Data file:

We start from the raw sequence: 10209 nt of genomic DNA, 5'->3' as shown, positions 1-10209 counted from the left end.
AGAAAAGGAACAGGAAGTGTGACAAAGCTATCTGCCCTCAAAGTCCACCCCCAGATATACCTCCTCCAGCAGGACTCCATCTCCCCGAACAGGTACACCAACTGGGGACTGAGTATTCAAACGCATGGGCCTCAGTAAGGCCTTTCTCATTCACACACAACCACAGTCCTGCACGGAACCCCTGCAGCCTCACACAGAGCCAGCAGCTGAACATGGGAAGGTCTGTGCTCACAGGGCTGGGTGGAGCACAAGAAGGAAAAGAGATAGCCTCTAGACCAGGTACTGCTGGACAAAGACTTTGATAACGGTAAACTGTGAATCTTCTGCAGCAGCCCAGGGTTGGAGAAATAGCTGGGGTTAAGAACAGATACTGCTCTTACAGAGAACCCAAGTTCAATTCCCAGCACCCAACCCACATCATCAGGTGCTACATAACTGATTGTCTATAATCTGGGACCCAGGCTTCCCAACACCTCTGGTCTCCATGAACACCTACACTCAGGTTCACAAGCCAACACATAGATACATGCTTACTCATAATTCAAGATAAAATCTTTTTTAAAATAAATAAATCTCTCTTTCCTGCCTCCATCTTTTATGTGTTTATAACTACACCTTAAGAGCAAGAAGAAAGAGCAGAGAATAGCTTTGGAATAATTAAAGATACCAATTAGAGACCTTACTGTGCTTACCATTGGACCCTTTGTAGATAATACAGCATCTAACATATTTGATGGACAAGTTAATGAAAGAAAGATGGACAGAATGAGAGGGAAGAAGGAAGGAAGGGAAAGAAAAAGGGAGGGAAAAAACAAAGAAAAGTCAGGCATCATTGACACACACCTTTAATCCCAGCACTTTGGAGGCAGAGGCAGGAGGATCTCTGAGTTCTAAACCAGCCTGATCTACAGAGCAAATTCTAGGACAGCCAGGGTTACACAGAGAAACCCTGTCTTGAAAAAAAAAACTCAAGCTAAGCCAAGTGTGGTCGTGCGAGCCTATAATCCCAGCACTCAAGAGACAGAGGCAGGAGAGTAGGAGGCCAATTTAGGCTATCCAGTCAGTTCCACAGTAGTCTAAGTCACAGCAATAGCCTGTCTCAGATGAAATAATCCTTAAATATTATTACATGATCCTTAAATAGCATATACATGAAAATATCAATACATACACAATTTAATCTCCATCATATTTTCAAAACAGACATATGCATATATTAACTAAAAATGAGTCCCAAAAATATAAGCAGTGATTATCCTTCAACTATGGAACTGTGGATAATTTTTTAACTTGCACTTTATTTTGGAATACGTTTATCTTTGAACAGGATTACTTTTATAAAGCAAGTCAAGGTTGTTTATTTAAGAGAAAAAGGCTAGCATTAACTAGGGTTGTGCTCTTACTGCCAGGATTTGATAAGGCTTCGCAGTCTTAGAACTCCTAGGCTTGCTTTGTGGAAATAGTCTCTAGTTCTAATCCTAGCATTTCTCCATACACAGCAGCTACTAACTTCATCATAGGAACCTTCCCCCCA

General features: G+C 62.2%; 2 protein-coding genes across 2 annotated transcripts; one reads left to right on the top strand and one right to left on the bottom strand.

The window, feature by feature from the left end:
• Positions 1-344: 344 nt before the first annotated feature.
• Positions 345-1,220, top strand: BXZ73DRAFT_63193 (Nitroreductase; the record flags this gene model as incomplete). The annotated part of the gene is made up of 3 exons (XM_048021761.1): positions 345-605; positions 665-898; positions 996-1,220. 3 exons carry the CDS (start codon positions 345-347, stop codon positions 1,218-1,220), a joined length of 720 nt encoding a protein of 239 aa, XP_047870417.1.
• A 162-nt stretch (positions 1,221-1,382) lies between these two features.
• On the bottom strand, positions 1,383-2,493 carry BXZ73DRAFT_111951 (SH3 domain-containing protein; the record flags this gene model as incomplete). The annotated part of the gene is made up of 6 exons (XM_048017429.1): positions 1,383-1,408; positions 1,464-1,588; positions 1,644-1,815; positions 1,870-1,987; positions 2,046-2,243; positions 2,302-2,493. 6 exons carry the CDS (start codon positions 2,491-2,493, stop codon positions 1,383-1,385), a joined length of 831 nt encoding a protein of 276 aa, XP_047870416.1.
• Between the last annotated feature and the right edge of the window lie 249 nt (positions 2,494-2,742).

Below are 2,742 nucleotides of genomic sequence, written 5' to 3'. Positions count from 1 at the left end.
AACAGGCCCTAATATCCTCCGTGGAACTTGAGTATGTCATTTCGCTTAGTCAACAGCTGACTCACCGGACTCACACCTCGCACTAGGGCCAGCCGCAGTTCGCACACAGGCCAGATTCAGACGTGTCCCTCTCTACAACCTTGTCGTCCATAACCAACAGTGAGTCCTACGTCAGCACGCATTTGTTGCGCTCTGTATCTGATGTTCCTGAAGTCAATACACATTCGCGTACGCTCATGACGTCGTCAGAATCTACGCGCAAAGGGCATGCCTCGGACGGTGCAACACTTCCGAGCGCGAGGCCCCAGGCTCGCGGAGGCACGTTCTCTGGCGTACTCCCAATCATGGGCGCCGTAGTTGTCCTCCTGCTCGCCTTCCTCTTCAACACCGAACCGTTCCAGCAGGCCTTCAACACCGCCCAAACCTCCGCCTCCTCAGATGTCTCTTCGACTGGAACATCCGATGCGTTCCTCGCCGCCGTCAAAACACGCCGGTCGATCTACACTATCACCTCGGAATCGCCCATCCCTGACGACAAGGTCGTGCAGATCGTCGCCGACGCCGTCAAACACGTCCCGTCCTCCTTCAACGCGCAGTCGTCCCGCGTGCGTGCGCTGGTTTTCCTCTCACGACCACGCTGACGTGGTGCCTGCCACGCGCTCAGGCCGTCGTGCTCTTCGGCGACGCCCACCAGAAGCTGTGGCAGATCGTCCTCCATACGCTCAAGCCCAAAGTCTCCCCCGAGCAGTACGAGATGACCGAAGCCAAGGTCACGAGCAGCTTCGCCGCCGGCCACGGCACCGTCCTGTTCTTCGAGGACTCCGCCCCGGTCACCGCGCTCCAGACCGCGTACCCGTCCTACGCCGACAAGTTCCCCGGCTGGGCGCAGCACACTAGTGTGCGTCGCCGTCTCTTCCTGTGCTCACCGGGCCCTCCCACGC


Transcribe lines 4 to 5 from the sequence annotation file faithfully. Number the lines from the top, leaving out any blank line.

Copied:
The window, feature by feature from the left end:
• Positions 1-344: 344 nt before the first annotated feature.